When traveling the modern-day Silk Road, you’ll discover stunning textiles, master craftsmen, and techniques dating back to the 10th century.
Fergana is a lush valley in Eastern Uzbekistan, wedged between Kyrgyzstan and Tajikistan. When Babur, a descendent of Genghis Khan and founder of the Moghul Empire in India, was asked what he missed most about his homeland of Fergana, the answer was: “The melons.” Pomegranate and apple trees grow wild here, and the markets are piled high with, indeed, the sweetest melons I have ever tasted. But Fergana has always been known for more than its fruit; the mulberry tree is actually the source of what made this green valley so famous…
Silkworms and the mulberry trees off which they feed are indigenous to China. The Han Dynasty, credited with developing sericulture (silk farming), closely guarded the secrets of silk—they even declared smuggling silkworms out of the country to be a crime punishable by death. The story goes, however, that silk reached Central Asia courtesy of a Chinese princess in 440 A.D., who secreted silkworms out of China in her hairpiece for the love of a prince.
In the month of Ramzan of the year 889 (June 1494) and in the 12th year of my age, I became ruler of the country of Fergana.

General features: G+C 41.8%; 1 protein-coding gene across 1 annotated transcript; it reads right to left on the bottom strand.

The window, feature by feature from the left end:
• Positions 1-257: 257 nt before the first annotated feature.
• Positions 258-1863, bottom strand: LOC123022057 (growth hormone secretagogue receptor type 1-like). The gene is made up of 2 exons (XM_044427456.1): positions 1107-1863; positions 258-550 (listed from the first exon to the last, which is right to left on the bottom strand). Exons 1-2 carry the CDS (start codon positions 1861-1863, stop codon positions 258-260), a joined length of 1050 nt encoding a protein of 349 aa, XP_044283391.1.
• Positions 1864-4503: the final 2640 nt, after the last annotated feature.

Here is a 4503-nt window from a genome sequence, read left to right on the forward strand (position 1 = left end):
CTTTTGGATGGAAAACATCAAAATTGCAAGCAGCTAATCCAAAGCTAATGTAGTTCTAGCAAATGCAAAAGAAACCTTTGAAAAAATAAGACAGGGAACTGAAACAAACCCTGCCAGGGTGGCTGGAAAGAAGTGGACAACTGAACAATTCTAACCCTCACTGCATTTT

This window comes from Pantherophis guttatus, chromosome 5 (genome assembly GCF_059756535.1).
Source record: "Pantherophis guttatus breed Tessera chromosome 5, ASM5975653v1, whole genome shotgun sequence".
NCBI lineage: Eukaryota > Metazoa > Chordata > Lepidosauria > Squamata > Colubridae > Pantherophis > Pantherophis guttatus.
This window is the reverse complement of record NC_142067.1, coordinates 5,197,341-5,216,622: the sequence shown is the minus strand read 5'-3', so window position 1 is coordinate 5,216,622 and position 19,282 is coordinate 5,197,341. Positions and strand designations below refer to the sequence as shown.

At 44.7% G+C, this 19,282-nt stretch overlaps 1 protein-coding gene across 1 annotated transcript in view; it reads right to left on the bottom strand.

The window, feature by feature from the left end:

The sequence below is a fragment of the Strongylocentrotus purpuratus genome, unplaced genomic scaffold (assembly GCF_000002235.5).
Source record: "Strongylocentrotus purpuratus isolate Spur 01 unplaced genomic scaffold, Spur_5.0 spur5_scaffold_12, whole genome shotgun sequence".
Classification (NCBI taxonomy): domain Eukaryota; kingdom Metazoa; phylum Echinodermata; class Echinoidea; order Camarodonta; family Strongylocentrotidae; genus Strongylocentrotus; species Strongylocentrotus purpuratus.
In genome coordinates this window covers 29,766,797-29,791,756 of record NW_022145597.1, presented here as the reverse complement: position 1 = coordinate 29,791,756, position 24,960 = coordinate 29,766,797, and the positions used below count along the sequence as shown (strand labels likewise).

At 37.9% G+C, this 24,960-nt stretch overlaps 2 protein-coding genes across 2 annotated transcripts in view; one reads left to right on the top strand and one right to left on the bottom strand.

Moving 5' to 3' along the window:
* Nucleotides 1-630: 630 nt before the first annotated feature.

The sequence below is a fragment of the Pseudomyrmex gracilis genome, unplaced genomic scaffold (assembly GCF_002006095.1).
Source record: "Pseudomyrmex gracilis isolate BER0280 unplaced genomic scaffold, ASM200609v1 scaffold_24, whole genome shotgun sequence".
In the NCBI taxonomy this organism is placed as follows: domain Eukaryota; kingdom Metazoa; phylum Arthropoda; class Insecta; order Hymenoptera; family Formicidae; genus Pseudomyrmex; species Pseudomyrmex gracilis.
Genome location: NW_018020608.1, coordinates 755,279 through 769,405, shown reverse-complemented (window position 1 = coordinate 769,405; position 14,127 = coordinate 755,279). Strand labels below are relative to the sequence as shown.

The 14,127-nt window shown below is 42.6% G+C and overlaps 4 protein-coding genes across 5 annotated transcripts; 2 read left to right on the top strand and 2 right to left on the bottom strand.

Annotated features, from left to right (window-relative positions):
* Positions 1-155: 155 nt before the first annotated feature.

Today, Uzbekistan is the third biggest exporter of silk in the world. I traveled there on the hunt for silk ikat, a textile whose silk threads are dyed before weaving. The process gives the fabric a pixelated look, which earned the cloth the Persian name *abr,*or “clouds.” The weavers were called *abr-band,*or “cloud-tiers.”
Silk was not the only commodity traded on the Silk Road; ceramics were also a coveted commodity that eventually made their way from China into Central Asia. Not far from Margilon in Fergana Valley is Rishtan, a town famous for its impurity-free clay and a blue glaze called ishkor.
Rishtan is one of the oldest ceramic centers in Central Asia, dating back to the 10th century. Today, potters make up a tenth of this little town’s population. During my visit, I stopped by master ceramist Rustam Usmanov’s studio in a courtyard filled with fruit trees and shaded by a canopy of grapes.
Rustam, his son Damier, and his nephew Ruslan took me through the process of making a ceramic plate. First, a plate or bowl is shaped on a potter’s wheel. After “throwing” the plate, it is dipped in a white clay mixture called angupand then dried at room temperature for four days before being fired in a traditional kiln. It is then painted (one plate takes between 25-40 hours) and glazed using the traditional ishkorglaze, made from a plant of the same name that Rishtan is famous for.